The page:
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Alkalosis: Too low acidity of the blood

Alkalosis is a condition in which the patient has body fluids that are excessively basic (alkaline). People with healthy kidneys and lungs do not normally have severe alkalosis, but when problems arise in these organs, a patient is more likely to develop alkalosis. There is a neutral pH (acidity) in the blood when it is 7.35-7.45. In alkalosis the pH is 7.5 or higher. This means that there is a loss of acid or a build-up of alkali in the body. Alkalosis exists in various forms and therefore has various causes. Vomiting, dizziness and confusion are some symptoms of the condition. The treatment is individually determined and tailored to the precise cause of alkalosis. Usually, the outlook for patients with alkalosis is excellent if the doctor initiates treatment quickly. If prompt treatment is not provided, various (life-threatening) complications are possible.

  • Causes of too low acidity in the blood
  • Types of alkalosis
  • Symptoms: Vomiting, muscle cramps and confusion
  • Diagnosis and examinations
  • Treatment: Eliminate cause
  • Prognosis is excellent
  • Complications
  • Prevention


Causes of too low acidity in the blood

Alkalosis is the opposite of acidosis, where the acidity of the blood is too high. The kidneys and lungs maintain the correct balance (correct pH) of acids and bases in the body. A reduced level of carbon dioxide (an acid) or increased level of bicarbonate (a base) makes the body too alkaline, causing alkalosis.

Types of alkalosis

Alkalosis comes in various types:

  • compensated acidosis
  • hypochleremic alkalosis
  • hypokalemic alkalosis
  • metabolic alkalosis
  • respiratory alkalosis


Compensated alkalosis

Compensated alkalosis occurs when the body returns the acid-base balance to normal in case of alkalosis, but bicarbonate and carbon dioxide levels remain abnormal.

Hypochloremic alkalosis

Hypochloremic alkalosis results in an extreme deficiency or loss of chloride. This occurs, for example, with prolonged vomiting.

Hypokalemic alkalosis

Hypokalemic alkalosis results from the kidneys’ response to an extreme lack or loss of potassium. Certain water pills (diuretics) cause this type of alkalosis.Alcohol abuse sometimes causes metabolic alkalosis / Source: Jarmoluk, PixabayMetabolic alkalosis Metabolic alkalosis is the most common acid-base disturbance occurring in hospitalized patients, accounting for approximately 50% of all acid-base disturbances. This type of alkalosis is due to too much bicarbonate in the blood (bicarbonate is found in baking soda). It also occurs as a complication of certain kidney diseases such as Bartter syndrome. Metabolic alkalosis also occurs with adrenal gland disease (such as Cushing’s disease), the use of laxatives (drugs for constipation) and alcohol abuse.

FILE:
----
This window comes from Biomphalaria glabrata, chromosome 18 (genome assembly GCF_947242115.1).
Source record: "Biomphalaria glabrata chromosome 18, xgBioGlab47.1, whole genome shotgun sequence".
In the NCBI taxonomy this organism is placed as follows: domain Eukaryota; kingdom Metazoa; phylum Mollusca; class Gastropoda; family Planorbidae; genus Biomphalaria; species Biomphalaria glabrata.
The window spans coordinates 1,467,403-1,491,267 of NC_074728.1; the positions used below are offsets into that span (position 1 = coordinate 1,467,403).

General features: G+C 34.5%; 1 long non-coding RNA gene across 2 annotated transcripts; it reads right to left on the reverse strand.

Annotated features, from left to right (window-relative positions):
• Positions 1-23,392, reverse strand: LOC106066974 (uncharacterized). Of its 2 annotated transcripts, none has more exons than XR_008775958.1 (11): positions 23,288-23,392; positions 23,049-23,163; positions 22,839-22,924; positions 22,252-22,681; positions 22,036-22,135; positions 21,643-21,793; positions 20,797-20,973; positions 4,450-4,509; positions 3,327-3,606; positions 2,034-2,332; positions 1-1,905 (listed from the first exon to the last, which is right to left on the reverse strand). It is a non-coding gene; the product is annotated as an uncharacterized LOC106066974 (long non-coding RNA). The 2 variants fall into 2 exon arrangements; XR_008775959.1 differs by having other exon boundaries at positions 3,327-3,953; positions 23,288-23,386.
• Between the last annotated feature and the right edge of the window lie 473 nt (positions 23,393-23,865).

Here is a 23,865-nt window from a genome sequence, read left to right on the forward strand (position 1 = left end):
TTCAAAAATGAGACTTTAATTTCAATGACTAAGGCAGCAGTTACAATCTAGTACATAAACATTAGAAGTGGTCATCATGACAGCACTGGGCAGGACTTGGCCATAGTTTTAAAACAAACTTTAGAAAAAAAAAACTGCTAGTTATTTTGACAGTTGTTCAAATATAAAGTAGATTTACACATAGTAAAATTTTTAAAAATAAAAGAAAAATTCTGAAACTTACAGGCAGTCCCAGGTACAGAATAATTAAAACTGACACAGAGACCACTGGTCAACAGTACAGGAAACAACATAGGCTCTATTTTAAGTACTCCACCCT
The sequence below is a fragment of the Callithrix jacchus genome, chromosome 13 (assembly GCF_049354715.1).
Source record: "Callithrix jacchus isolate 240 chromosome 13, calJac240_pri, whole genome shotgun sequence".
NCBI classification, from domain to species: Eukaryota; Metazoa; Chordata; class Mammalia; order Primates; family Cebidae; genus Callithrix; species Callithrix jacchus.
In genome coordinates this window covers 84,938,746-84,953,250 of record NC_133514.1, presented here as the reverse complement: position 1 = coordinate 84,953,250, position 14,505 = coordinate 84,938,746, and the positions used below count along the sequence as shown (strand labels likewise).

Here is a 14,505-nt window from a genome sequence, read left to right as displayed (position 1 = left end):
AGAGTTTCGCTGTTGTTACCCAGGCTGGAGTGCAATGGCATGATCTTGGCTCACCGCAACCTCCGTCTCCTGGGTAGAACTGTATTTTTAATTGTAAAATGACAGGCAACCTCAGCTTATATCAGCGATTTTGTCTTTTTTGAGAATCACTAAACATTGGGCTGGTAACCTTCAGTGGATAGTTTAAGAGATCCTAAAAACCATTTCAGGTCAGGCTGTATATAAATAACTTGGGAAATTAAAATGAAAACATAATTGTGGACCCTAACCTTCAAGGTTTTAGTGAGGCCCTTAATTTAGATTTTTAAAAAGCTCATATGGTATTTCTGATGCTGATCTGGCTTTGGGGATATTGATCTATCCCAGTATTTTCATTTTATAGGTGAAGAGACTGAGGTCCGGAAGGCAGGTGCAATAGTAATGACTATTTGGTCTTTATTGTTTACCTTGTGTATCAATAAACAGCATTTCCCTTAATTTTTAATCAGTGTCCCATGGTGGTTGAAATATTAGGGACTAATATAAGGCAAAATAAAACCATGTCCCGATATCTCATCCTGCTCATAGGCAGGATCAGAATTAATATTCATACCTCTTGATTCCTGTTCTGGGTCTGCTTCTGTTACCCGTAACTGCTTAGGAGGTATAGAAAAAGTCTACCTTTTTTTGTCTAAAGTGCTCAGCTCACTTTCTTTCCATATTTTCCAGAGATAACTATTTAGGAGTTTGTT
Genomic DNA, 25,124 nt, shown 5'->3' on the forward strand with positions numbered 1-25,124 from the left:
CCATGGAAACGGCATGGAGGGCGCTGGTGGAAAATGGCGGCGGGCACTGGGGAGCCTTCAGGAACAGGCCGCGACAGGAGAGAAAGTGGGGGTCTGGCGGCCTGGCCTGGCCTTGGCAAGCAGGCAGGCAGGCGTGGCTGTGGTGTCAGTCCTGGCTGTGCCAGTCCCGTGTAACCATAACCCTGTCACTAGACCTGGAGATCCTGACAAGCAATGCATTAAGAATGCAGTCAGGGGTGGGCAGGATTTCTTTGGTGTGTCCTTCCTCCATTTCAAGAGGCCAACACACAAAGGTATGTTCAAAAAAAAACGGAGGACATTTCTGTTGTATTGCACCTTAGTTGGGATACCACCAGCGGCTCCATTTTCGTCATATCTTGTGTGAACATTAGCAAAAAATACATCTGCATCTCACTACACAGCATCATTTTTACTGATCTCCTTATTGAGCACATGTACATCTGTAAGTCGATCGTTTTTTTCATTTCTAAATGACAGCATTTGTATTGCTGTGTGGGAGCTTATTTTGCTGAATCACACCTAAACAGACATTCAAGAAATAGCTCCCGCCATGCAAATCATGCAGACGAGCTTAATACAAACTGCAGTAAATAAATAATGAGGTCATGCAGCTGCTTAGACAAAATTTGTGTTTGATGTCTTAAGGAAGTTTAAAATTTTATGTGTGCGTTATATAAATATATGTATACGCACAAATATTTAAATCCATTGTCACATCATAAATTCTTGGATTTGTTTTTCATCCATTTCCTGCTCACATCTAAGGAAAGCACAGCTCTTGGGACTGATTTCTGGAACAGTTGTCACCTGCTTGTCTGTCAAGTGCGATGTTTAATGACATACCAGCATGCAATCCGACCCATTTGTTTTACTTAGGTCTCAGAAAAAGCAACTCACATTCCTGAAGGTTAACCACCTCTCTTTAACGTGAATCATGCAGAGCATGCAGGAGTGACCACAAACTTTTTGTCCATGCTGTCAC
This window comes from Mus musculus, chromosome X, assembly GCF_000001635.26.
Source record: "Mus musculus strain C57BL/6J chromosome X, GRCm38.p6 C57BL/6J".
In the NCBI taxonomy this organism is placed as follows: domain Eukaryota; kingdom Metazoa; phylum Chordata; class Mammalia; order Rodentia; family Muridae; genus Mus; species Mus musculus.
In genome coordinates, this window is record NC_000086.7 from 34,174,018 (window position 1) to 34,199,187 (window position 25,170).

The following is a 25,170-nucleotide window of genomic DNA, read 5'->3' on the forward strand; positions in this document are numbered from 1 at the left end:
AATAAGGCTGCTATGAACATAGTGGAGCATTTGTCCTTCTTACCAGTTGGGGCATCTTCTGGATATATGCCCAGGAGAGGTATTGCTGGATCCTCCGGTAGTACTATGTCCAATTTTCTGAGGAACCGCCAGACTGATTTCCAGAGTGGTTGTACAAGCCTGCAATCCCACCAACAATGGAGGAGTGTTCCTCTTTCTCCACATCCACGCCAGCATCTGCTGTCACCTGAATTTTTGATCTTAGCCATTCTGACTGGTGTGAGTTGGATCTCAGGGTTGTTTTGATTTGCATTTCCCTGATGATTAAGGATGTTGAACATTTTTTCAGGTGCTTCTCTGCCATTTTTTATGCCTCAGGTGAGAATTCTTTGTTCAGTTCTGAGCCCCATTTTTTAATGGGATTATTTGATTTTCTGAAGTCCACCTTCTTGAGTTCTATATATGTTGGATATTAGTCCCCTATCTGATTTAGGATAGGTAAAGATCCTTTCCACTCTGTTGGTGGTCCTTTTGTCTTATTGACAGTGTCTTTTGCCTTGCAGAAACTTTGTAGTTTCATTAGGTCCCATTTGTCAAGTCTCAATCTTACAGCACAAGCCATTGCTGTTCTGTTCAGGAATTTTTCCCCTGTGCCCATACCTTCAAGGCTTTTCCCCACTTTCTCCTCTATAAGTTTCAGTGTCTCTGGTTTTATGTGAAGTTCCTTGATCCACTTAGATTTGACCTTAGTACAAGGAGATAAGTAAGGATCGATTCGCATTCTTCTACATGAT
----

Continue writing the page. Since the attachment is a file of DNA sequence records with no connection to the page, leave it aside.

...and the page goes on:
Respiratory alkalosis

Respiratory alkalosis is due to low levels of carbon dioxide in the blood. This is the consequence of:

  • a liver disease
  • a lung condition that causes the patient to breathe faster (such as hyperventilation)
  • fever
  • pain
  • poisoning with aspirin
  • are at high altitude
  • oxygen deficiency


Symptoms: Vomiting, muscle cramps and confusion

The following symptoms of alkalosis occur; they are not present in everyone.

  • tremors in the hands
  • vomit
  • dizziness
  • numbness or tingling in the face, hands or feet
  • prolonged muscle cramps as part of tetany
  • nausea
  • irritability
  • muscle cramps
  • twitching
  • confusion, sometimes resulting in stupor or coma. In stupor, the body is immobile in combination with a strong reduction or complete abolition of mental functions.


Diagnosis and examinations

The doctor questions the patient about the symptoms and then performs a physical examination. A blood test is needed to confirm the diagnosis of alkalosis. This examination sometimes reveals hypophosphatemia (decreased phosphate levels in the blood). Sometimes a urine test is necessary to determine the cause of alkalosis

Treatment: Eliminate cause

The doctor must first know the cause of alkalosis and then tailor appropriate treatment accordingly. With hyperventilation it helps to slow down breathing by having a helper say the breathing rate out loud and then follow this breathing rate. In this way, the carbon dioxide level in the body increases, which improves the symptoms of alkalosis. When the oxygen level in the blood is low, the patient receives extra oxygen. Medicines correct the deficiency of chloride or potassium. Furthermore, the doctor thoroughly monitors the patient’s vital functions. In other words, he regularly checks the temperature, heart rate, breathing rate and blood pressure.

Prognosis is excellent

Most patients with alkalosis respond well to treatment.


Untreated or improperly treated alkalosis leads to the following complications

  • breathing problems
  • loss of consciousness
  • coma
  • an electrolyte imbalance (such as low potassium = hypokalemia)
  • a reduced mental state
  • epileptic attacks
  • severe breathing difficulties
  • cardiac arrhythmias (heartbeat is too fast, too slow or irregular)
  • rapidly worsening symptoms of alkalosis

According to the Emedicine website, 45% of patients die with a pH value of 7.55 and 80% of patients die when the pH is greater than 7.65.


A healthy and balanced diet and sufficient fluids maintain the electrolyte balance and prevent dehydration.

read more

  • Acidosis: Too high acidity of the blood
  • Fever and increased body temperature with weakness
  • Confusion: Disorientation in time, place and person

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